Typically, communities come together when facing a disaster. In the current scenario, people are turning away from each other. While you may need to do so physically, do the opposite socially. As Brené Brown recently wrote, We just can’t give up on people. We’re all we have. Stay awkward, brave, and kind. Love each other. Spread calm.”

And when it makes sense (when you’re safe at home with your healthy family, or once this outbreak has passed), a hug or a pat on the back communicates more than words ever can. I still remember back in the ‘80s when Princess Diana visited AIDS victims and actually held their hands, without gloves, shattering the rampant misconceptions about the disease. That touch conveyed compassion and hope to those she visited and sent a message to the whole world.

Even if you can’t do it physically, stay in touch.

 

5. Practice gratitude.

As David Steindl-Rast says in his TED talk on gratitude, we cannot be thankful FOR everything (a pandemic is a great example), but we can be grateful IN every moment—and, he says, it’s those people who face terrible obstacles with grace that we hold in highest esteem. There is always something you can be grateful for. Acknowledging those things brings you peace and assurance. And when you share what you’re thankful for with others, you pass on the benefits of gratitude to them.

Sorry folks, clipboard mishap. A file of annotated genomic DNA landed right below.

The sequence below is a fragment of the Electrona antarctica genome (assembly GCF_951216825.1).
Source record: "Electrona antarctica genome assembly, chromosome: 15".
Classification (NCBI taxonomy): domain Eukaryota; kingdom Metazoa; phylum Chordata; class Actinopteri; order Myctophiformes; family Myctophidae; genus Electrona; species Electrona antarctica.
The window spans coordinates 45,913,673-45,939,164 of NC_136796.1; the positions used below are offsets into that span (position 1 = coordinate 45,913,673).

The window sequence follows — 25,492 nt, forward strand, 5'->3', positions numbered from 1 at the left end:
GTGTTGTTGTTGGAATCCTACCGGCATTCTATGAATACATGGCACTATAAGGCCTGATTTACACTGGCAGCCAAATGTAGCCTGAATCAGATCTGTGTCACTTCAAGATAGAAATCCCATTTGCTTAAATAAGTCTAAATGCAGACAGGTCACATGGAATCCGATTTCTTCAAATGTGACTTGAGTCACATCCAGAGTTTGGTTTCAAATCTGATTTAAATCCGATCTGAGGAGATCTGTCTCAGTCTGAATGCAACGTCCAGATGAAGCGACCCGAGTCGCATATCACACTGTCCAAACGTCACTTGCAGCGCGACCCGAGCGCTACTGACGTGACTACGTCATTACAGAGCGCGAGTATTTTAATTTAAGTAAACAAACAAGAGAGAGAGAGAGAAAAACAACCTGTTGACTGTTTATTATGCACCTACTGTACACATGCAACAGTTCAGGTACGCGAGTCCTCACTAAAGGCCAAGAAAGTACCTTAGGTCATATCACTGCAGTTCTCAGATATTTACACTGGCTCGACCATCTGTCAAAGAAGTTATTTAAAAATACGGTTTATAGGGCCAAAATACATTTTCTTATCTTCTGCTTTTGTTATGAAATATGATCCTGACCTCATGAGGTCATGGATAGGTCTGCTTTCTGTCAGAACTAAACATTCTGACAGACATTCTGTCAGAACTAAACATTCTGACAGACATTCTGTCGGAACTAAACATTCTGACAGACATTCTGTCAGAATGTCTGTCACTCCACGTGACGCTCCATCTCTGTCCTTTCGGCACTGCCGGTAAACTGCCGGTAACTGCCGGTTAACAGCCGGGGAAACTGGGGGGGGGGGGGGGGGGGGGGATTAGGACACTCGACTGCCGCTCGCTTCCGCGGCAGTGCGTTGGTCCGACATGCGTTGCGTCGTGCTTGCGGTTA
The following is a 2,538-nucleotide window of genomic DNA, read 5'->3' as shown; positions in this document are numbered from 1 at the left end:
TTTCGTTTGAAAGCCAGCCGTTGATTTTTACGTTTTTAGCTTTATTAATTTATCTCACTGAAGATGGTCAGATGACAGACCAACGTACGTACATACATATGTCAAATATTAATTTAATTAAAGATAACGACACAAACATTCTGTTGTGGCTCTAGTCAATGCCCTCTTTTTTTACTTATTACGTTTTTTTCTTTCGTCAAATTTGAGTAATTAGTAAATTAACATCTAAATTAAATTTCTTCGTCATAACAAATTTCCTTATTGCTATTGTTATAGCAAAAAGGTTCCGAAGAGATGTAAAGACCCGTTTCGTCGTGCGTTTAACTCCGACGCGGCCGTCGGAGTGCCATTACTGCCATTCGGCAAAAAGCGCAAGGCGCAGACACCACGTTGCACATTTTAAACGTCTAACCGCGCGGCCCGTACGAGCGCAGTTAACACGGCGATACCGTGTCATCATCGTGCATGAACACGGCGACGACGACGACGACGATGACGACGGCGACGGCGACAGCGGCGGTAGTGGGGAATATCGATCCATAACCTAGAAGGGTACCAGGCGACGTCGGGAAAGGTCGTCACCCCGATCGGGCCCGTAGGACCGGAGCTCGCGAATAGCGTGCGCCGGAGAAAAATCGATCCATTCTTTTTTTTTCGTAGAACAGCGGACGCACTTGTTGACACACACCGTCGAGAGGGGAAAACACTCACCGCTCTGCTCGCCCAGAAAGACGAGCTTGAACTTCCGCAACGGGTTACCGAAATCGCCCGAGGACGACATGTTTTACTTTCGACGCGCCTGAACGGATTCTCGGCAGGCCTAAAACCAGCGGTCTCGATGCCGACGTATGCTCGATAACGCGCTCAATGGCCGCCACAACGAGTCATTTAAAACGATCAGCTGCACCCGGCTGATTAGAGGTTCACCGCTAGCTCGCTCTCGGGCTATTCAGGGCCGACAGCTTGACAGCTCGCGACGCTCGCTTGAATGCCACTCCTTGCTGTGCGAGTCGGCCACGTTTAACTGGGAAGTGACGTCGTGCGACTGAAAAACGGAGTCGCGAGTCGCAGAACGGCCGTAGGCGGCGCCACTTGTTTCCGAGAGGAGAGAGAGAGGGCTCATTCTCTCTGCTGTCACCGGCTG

6. Do good.

Whenever you’re worried or angry, DO something. (Besides venting about it on social media.) Complaining makes you feel worse. Taking action boosts your confidence, your mood, and even your health! It gives your nervous energy an outlet and improves the situation.

Right now, there are many opportunities to help out. Meals on Wheels People, food banks, and shelters are all expecting needs to dramatically increase. The American Red Cross still needs blood from healthy donors. Pick up groceries for a vulnerable neighbor. There are many ways to be a contribution.

And don’t forget to do good to yourself. Eat well, sleep well, and take care of yourself in times of stress. That makes it a lot easier to manage your reactions and spread reassurance. 

 

7. Breathe deeply.

Deep breaths clear toxins from your body and release chemicals of calmness into your system. It creates an atmosphere of safety for those around you and sends the message that you are under control. Breathing patterns are contagious, too. So, breathe deeply in the midst of chaos; it can change the emotional temperature of an entire room, team, or organization.

 

It’s normal to go into fight-or-flight in times of stress. But rarely does reacting in anger (fight) or fear (flight) help the situation. The world needs you to be at your best. With these seven tips, you can improve your own emotional state and create positive change in the world.

Take care of yourself. Take care of others. Spread confidence, calmness, hope, health, and inspiration.

 

Change your communication, change your life.